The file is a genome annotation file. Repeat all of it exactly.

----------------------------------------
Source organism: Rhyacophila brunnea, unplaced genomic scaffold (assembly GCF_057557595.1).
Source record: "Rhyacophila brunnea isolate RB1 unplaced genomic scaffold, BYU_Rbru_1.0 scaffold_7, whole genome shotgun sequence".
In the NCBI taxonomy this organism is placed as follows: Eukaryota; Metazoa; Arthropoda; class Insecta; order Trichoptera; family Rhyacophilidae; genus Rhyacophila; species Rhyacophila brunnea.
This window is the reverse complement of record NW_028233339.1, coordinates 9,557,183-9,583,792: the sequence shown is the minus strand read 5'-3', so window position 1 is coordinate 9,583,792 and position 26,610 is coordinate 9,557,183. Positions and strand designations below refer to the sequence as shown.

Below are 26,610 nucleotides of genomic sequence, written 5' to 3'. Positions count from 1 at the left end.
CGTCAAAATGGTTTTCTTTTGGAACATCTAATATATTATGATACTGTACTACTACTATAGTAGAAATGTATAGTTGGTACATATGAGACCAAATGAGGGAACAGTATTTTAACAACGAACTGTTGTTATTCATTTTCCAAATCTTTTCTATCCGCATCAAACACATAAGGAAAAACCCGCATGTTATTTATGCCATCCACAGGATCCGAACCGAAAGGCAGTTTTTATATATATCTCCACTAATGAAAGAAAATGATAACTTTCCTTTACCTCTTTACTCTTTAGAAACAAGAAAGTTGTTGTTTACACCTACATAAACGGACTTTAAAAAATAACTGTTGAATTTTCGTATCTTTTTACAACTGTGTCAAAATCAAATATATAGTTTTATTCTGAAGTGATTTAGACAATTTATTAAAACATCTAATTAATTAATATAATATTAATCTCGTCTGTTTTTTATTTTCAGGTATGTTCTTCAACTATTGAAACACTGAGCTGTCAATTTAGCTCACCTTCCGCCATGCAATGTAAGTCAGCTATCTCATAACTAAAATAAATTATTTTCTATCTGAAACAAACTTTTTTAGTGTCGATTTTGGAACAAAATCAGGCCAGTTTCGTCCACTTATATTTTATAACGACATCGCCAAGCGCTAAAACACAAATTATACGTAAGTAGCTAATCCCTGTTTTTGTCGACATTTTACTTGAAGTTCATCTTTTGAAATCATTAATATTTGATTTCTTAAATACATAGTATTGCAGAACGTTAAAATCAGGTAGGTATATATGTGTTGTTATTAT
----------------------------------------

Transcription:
Source organism: Rhyacophila brunnea, unplaced genomic scaffold (assembly GCF_057557595.1).
Source record: "Rhyacophila brunnea isolate RB1 unplaced genomic scaffold, BYU_Rbru_1.0 scaffold_7, whole genome shotgun sequence".
In the NCBI taxonomy this organism is placed as follows: Eukaryota; Metazoa; Arthropoda; class Insecta; order Trichoptera; family Rhyacophilidae; genus Rhyacophila; species Rhyacophila brunnea.
This window is the reverse complement of record NW_028233339.1, coordinates 9,557,183-9,583,792: the sequence shown is the minus strand read 5'-3', so window position 1 is coordinate 9,583,792 and position 26,610 is coordinate 9,557,183. Positions and strand designations below refer to the sequence as shown.

Below are 26,610 nucleotides of genomic sequence, written 5' to 3'. Positions count from 1 at the left end.
CGTCAAAATGGTTTTCTTTTGGAACATCTAATATATTATGATACTGTACTACTACTATAGTAGAAATGTATAGTTGGTACATATGAGACCAAATGAGGGAACAGTATTTTAACAACGAACTGTTGTTATTCATTTTCCAAATCTTTTCTATCCGCATCAAACACATAAGGAAAAACCCGCATGTTATTTATGCCATCCACAGGATCCGAACCGAAAGGCAGTTTTTATATATATCTCCACTAATGAAAGAAAATGATAACTTTCCTTTACCTCTTTACTCTTTAGAAACAAGAAAGTTGTTGTTTACACCTACATAAACGGACTTTAAAAAATAACTGTTGAATTTTCGTATCTTTTTACAACTGTGTCAAAATCAAATATATAGTTTTATTCTGAAGTGATTTAGACAATTTATTAAAACATCTAATTAATTAATATAATATTAATCTCGTCTGTTTTTTATTTTCAGGTATGTTCTTCAACTATTGAAACACTGAGCTGTCAATTTAGCTCACCTTCCGCCATGCAATGTAAGTCAGCTATCTCATAACTAAAATAAATTATTTTCTATCTGAAACAAACTTTTTTAGTGTCGATTTTGGAACAAAATCAGGCCAGTTTCGTCCACTTATATTTTATAACGACATCGCCAAGCGCTAAAACACAAATTATACGTAAGTAGCTAATCCCTGTTTTTGTCGACATTTTACTTGAAGTTCATCTTTTGAAATCATTAATATTTGATTTCTTAAATACATAGTATTGCAGAACGTTAAAATCAGGTAGGTATATATGTGTTGTTATTAT